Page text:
A table lamp that flashes different colours and ethereal music to begin and end the show (design by Nino Raphael, direction by James Cain) help to make the most of the simple space, but it is Ladanyi’s energy and connection with the audience that really suck us in. At times he is infectious and dynamic, and at others wistful and nostalgic, balancing changing between these emotions skilfully. While at first the audience is waiting for the point of connecting the pieces to become apparent, and some of the comedic timing gets lost, the structure of the script engages us as the picture Ladanyi is painting comes into focus.

During the show, Ladanyi hangs pieces of art by local artists that reflect ideas in the work, and at the end we are invited to come forward to appreciate them more closely. This is a nice touch, and imparts the feeling that the telling of his story has changed the space.

Where the Water Lies is a personal but relatable story about moments when life decides to happen to us, the cause and effect normally invisible behind events in our lives, and appreciating the coincidences and serendipity this all energises.

Hell School: The Musical | Regional News

Hell School: The Musical

Directed by: James Wenley

Hannah Playhouse, 21st Feb 2023

Reviewed by: Alessia Belsito-Riera

“I work 24 hours a day to make this hell a home”, Joker (Jules Daniel) exclaims, and I have to be honest here, Hell School: The Musical does make me feel back at home… in the halls of high school. Dun dun dun.

You either peaked in high school or it was your living hell. Hell School: the Musical encapsulates exactly that, with a little bit of demonic possession and the supernatural to really hammer it home. Hell School captures the ethos of teenage angst, when everything seems like the end of the world. The show exaggerates this but also honours those feelings without diminishing them from a perspective of hindsight.

A product of the Victoria University – Te Herenga Waka Theatre 302: Conventions of Musical Theatre course, Hell School: The Musical is a full-length, well and proper musical with two acts, catchy numbers, plot twists, smashing choreography (Elora Battah), some brilliant lighting effects (show designer Scott Maxim), and an oh-so-suave band, The Butt Plugs. Though the audio was rough – the mics cut in and out and at times the music could be louder than the singing – Hell School was a hellishly devious adventure, sits on extremely promising bones, made everyone laugh maniacally, and had some truly divine moments.  

The whole cast wrote and composed the songs, which is a monumental achievement. In fact, I would especially like to praise Lily Fitzgerald as musical director and in her role as Ed… you are so cool. Daniel’s Joker has great stage presence; Jayden (Caleb O’Halloran) and Jessica (Battah), the high school sweethearts, are honest and tender; Liv Pettitt as Dana is the epitome of a snooty celebrity; Sophie Helm, playing Maggie, has a gorgeous voice; former head prefect Alice, portrayed by Annie Black, is expertly acted throughout her entire arc; and Ezra (Aylana Francis-Darrah) is oh-so loveable.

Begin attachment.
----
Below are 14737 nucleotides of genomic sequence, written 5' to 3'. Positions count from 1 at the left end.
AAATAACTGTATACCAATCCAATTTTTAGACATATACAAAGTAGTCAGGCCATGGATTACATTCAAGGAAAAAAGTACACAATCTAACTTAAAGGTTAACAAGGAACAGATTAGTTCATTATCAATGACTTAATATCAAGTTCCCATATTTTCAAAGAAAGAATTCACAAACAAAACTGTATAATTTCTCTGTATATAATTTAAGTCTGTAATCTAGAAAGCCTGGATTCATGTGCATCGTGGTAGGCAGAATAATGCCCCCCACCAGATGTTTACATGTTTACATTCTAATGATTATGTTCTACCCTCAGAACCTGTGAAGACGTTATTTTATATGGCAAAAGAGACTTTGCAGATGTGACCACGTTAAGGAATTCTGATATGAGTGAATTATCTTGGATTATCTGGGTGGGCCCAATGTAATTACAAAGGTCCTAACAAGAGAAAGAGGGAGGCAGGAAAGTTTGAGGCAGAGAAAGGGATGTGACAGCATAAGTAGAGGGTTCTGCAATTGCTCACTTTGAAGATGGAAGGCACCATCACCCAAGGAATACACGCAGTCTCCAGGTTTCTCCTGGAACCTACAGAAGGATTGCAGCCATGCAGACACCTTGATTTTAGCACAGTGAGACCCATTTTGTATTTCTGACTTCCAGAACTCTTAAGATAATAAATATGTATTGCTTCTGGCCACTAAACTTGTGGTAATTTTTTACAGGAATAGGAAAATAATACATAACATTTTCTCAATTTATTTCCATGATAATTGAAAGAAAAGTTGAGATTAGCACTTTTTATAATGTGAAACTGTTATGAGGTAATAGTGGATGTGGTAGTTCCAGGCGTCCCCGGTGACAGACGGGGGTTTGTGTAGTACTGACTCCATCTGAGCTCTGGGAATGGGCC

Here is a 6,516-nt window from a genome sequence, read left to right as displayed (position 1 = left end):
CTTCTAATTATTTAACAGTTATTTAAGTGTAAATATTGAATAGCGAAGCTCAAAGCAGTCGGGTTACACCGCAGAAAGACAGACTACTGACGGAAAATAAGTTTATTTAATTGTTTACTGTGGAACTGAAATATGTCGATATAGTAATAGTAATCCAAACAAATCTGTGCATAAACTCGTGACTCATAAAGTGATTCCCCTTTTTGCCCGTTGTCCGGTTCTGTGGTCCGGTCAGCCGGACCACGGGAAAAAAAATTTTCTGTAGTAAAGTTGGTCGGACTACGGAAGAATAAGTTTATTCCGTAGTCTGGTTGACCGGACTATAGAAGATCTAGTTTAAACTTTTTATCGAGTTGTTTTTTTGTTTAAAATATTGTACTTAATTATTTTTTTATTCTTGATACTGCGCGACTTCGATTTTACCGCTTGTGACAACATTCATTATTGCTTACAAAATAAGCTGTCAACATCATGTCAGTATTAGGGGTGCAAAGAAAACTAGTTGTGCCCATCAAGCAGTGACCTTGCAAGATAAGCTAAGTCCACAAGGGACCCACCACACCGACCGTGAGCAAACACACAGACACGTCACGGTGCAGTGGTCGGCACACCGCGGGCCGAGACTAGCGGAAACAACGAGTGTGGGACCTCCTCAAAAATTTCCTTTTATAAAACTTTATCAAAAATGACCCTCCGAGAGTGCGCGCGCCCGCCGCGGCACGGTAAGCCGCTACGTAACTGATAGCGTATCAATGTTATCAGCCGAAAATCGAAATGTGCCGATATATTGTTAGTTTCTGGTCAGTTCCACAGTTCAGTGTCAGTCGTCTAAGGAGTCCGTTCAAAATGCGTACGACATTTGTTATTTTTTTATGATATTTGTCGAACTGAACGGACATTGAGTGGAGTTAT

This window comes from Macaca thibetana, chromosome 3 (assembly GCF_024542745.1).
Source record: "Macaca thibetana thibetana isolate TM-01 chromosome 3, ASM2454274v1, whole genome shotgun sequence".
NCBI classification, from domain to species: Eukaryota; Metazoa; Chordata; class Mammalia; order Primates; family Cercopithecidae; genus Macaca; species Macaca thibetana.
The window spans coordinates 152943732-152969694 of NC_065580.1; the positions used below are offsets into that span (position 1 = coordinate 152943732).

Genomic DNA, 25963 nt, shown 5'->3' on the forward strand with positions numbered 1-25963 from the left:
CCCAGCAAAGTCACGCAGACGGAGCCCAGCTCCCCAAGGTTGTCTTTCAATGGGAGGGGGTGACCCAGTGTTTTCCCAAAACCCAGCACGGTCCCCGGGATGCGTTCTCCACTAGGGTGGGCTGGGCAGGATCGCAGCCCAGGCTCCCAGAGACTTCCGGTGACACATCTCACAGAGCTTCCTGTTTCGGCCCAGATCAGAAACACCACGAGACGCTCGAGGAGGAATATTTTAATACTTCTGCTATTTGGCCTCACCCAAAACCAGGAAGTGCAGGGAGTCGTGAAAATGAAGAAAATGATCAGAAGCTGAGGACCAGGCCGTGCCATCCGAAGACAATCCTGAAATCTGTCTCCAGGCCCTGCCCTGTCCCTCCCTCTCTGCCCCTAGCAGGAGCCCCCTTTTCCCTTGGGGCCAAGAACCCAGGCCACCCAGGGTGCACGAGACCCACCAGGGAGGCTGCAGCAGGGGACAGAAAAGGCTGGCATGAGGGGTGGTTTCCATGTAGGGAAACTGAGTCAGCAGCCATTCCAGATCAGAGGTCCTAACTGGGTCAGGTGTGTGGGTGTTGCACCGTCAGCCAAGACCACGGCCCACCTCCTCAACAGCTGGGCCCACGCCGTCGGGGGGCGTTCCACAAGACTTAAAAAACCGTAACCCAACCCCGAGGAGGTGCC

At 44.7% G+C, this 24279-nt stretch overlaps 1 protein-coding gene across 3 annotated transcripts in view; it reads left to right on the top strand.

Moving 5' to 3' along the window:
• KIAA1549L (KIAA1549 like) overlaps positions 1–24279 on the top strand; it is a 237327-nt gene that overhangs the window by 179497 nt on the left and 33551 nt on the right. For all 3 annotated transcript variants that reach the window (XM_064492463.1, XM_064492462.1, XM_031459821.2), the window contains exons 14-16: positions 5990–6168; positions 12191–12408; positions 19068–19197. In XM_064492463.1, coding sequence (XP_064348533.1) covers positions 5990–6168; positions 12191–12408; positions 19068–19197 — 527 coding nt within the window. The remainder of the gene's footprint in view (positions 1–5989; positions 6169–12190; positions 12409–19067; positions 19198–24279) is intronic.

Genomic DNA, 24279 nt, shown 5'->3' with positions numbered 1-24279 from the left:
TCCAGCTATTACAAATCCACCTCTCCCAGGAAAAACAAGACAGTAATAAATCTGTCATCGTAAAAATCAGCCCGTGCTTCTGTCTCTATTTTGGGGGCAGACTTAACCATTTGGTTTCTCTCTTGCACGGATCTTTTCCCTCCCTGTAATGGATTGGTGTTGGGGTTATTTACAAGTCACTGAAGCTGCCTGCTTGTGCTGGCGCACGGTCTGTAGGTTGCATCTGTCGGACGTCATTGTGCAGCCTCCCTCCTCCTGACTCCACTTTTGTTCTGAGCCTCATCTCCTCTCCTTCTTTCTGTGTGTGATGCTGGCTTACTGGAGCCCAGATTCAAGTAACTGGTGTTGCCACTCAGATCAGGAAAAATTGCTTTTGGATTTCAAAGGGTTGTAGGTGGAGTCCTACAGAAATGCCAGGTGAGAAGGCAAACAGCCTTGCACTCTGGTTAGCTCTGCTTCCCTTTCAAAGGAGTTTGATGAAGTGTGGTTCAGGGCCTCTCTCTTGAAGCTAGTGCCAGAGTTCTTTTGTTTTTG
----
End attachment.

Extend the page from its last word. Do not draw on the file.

My favourites, however, are Hearts, Diamonds, Clubs, and Spades (Zayne Barefoot, Marie Katsanos, Faith Holley, and Lulu Harkness respectively). Oh, you want to know why? I guess you’ll have to go find out! Muahahaha.

CAUTION WET FLOOR  | Regional News


Presented by: Brick Haus Productions NZ

Directed by: Genoveva Reverte

Te Auaha, 21st Feb 2023

Reviewed by: Kate Morris

Grab your passport and turn on your out-of-office, we’re heading to the airport. And you won’t even need to queue for security. Winner!

It’s Christmas Eve and we are introduced to Francis (Jackson Burling), a loveable but lonely airport cleaner. While scrubbing floors and cleaning up explosive post-curry messes, he dreams of a life where he is in the spotlight. We accompany Francis in his reverie away from this less-than glamorous existence, transported ourselves to a fantastical life of romances, far-off islands and numerous prestigious accolades for ‘best cleaner’ (seven nominations and seven wins, naturally).

As each new daydream unfolds, we can’t help but be swept away by the loveable character and his fantasies. The world Francis builds is so engaging that when reality inevitably comes crashing back, punctuated by every berating phone call from his boss, it’s not just Francis that has to wake up and smell the er… let’s say roses… coming from the toilet cubicle. The audience feels that deflation too.

Burling is such a stunning performer. He has an incredible command of his physical range and comic precision that will make you laugh and then break your heart in two seconds flat. This is most evident during a glimpse of Francis at, arguably, his truest self. He is at home, alone, no longer a cleaner nor living in his imagination. Just simply watching an episode of The Chase and heating up leftovers. An impactful and beautiful juxtaposition to the comic unfolding of Francis’ escapist fantasy, and yet so relatable – haven’t we all wished for something more?

There is little dialogue, but Burling’s impeccable physicality and expression, accompanied by the selective soundtrack and creative lighting (Genoveva Reverte), speak volumes. The synchronicity of these elements keeps the piece engaging from start to finish.